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Reflections in glass: Lincoln kaleidoscope artist transforms marbles into mesmerizing art
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Reflections in glass: Lincoln kaleidoscope artist transforms marbles into mesmerizing art

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Allison Borgschulte has a thing for marbles.

Big. Small. Machine made. Handmade.

The swirls of color. Intricate patterns within patterns. Strings of luminous glass molten hot then stretched and wrapped around and around into perfectly symmetrical balls of wonder.

Marbles are the Lincoln artisan’s inspiration and portal to the colorful world of kaleidoscopes.

Borgschulte’s specialty is stained and fused glass kaleidoscopes -- designed to accentuate the attributes of each artistically hand-crafted marble.


Later-born baby boomers, Gen Xs and Ys no doubt grew up with cardboard tubes lined with angled mirrors and capped compartments of confetti-sized plastic bits and paper.

But the kaleidoscope didn’t begin as a children’s toy.

The kaleidoscope is attributed to Scottish physicist Sir David Brewster, who, in a quest to understand the polarization of light, invented the marvelous tube. Brewster patented his creation in 1816, and detailed the devices scientific attributes and amusements in his 174-page paper, “Treatise of the Kaleidoscope.”

Brewster intended the kaleidoscope to be a scientific tool, but also noted that it would be of great value "to all the ornamental arts" as a device that creates an "infinity of patterns," as well as a means “of rational amusement.”

The name kaleidoscope, comes from the ancient Greek words kalos (beautiful, beauty); eidos (form, shape); and skopeo (to look to, to examine). Literal translation: “observation of beautiful forms.”

Two hundred years after the approval of Brewster’s patent, the kaleidoscope remains an object of amusement and an artistic masterpiece.

Yet, Brewster never got rich from his creation.

However, Charles Busch did. An immigrant from Prussia, Busch (he later dropped the “c” in his name) was a rope maker by trade. Using microscopes to inspect the fibers in his ropes, he became quite enthralled with the magnifier.

“His enthusiasm for the microscope led him to study the construction of telescopes, of kaleidoscopes, and to become a most expert photographer,” according to the Brewster Society.

Credited with starting the kaleidoscope fad in the United States, Busch made them by the thousands. From 1873-74 he was granted four patents modifying and improving the magnificent images seen within. Busch used liquid-filled ampules as viewing objects. He modified the kaleidoscope chambers so different items could be placed inside for viewing, and added an outside wheel to the front to alter the background.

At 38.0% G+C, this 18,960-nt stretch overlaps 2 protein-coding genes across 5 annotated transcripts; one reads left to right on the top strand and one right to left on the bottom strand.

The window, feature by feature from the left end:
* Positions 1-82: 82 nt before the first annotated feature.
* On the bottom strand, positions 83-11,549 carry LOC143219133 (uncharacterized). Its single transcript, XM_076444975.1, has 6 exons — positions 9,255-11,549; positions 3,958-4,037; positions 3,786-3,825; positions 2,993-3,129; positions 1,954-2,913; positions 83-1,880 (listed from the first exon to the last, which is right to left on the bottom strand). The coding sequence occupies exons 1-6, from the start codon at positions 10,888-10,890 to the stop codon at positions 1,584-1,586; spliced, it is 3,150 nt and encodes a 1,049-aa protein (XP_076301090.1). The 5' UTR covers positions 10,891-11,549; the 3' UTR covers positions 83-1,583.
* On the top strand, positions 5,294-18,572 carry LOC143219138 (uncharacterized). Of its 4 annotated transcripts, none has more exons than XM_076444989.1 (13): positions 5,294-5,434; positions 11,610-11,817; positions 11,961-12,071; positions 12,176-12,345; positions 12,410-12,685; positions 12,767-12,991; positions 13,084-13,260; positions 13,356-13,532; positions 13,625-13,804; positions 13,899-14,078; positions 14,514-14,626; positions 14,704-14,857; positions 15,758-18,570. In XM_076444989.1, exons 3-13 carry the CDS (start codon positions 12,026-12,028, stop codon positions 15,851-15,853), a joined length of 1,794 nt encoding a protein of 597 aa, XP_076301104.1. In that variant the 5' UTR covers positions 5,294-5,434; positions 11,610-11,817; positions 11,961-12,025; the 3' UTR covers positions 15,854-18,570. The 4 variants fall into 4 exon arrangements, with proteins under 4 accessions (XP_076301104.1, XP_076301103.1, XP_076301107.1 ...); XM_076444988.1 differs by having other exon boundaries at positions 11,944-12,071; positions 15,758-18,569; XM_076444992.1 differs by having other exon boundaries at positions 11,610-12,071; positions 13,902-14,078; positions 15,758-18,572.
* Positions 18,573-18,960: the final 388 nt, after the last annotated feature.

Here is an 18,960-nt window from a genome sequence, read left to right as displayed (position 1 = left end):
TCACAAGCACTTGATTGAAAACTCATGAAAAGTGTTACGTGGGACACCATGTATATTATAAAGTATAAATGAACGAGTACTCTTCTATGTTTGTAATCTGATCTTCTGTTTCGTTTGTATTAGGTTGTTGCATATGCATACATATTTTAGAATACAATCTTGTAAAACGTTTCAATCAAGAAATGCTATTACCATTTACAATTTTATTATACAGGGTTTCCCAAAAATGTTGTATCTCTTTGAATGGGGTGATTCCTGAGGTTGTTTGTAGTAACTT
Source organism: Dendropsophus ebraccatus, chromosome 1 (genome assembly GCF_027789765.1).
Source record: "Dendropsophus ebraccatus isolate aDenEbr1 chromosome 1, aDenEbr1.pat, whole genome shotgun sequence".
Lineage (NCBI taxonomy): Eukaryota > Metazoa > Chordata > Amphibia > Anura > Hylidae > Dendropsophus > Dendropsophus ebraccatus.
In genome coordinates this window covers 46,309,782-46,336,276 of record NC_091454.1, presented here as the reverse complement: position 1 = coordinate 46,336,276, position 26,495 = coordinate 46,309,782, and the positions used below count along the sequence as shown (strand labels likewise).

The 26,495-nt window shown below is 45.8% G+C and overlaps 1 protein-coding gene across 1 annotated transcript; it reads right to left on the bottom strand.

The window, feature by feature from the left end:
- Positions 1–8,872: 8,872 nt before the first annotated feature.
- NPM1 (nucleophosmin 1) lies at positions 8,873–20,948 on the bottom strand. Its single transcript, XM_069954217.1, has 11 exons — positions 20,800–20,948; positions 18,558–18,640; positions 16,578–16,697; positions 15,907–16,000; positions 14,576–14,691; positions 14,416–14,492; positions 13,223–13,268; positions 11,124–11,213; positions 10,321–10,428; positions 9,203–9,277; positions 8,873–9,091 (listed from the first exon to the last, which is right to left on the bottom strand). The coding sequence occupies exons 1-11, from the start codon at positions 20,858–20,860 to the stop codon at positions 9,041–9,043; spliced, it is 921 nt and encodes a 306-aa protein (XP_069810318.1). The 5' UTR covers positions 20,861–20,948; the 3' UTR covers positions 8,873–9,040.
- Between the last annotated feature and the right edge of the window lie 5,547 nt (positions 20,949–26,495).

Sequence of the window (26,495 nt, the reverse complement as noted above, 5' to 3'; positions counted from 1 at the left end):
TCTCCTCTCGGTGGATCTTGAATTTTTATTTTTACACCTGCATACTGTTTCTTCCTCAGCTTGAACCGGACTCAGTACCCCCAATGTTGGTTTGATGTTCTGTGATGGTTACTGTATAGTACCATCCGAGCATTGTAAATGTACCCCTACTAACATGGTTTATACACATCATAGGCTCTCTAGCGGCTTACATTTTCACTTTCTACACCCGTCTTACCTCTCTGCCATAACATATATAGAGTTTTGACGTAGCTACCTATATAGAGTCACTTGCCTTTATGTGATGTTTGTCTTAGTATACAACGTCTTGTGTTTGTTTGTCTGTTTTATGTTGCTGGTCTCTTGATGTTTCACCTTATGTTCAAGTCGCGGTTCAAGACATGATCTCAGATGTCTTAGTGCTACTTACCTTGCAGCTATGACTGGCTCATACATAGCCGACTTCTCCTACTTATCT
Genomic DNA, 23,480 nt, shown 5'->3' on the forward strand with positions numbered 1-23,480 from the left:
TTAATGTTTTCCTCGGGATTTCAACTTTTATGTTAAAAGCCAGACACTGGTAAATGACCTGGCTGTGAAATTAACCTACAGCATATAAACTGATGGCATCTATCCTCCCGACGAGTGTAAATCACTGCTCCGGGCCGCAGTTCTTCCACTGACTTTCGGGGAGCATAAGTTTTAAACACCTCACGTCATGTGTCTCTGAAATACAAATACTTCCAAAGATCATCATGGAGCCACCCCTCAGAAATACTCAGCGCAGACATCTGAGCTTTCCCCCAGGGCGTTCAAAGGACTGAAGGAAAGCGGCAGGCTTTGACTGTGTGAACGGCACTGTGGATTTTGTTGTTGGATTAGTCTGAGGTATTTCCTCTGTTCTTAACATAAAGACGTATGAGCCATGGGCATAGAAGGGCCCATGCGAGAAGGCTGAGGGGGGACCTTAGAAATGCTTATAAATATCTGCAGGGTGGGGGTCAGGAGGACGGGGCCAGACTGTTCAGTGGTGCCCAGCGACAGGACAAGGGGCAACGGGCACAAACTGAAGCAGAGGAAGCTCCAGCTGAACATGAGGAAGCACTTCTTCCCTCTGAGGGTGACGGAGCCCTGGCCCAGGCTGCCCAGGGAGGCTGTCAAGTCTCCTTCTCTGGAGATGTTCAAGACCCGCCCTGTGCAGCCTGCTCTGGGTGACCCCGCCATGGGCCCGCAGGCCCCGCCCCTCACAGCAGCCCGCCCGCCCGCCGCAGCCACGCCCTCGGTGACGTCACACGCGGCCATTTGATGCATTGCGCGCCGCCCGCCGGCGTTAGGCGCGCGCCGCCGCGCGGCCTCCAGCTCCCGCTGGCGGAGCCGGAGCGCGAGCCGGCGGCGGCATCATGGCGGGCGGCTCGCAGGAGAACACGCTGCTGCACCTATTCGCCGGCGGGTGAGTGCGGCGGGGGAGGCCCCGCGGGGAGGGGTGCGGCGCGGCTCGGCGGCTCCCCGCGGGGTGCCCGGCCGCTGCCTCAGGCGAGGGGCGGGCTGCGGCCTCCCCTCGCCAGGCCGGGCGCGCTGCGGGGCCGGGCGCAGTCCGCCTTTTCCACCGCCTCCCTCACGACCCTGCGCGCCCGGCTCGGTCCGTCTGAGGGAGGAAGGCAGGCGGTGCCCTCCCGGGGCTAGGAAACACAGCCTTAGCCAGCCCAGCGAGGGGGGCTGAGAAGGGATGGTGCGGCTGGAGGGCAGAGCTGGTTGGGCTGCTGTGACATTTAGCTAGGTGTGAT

By the mid-20th century, kaleidoscopes went from parlor amusement to children’s toys.

The 1970s brought a kaleidoscope renaissance, as artists transformed the looking tube both inside and out, from toy to art form.

According to “The Kaleidoscope Book”: “During the 80's and 90's the kaleidoscope revival flourished as leading artists started to experiment with both the interiors and exteriors of the scopes. The exteriors were made of new materials such as hand-blown glass, alabaster and ceramics. They were also made from odd things like grown gourds, wine and beer bottles and even used Harley Davidson motorcycle parts. Scope exteriors were also made to resemble things like animals, light houses, cars and even the Chrysler Building.

“Modern artists also altered the interiors of the scope, experimenting with polarization and polyangular mirror systems for the first time since Brewster did in the early 1800's. They also improved upon Busch's liquid-filled ampules. Other new ideas were utilized such as curved reflective mirrors and complicated mirror arrangements, tapering mirrors and putting multiple mirrors inside a single scope.”

Cozy Baker, aka “The First Lady of Kaleidoscopes,” was at the forefront of this renaissance. She was author of six kaleidoscope books, curated the world’s first kaleidoscope exhibition and founded the Brewster Society for kaleidoscope enthusiasts.

Baker rediscovered the kaleidoscope in 1982 while on tour with "Love beyond Life: Six Ways to Triumph over Tragedy," her book documenting her journey from grief following the death of her youngest son.

Baker picked up her first kaleidoscope from a Nashville, Tennessee, gift shop. On her plane ride home to Maryland, Baker pointed the tube out the window and watched the dancing images within.

“It was during my search for the other half of the rainbow that I found my first kaleidoscope,” Baker recalled in the prologue of her 1985 book, “Through the Kaleidoscope.” “Rainbows have always intrigued me … I pondered where the other half of the rainbow could be hidden.”

She found it in the kaleidoscopes she collected by the hundreds. At the time of her death in 2010, Baker, 86, had more than 1,000 kaleidoscopes filling more than 10 rooms in her Maryland home.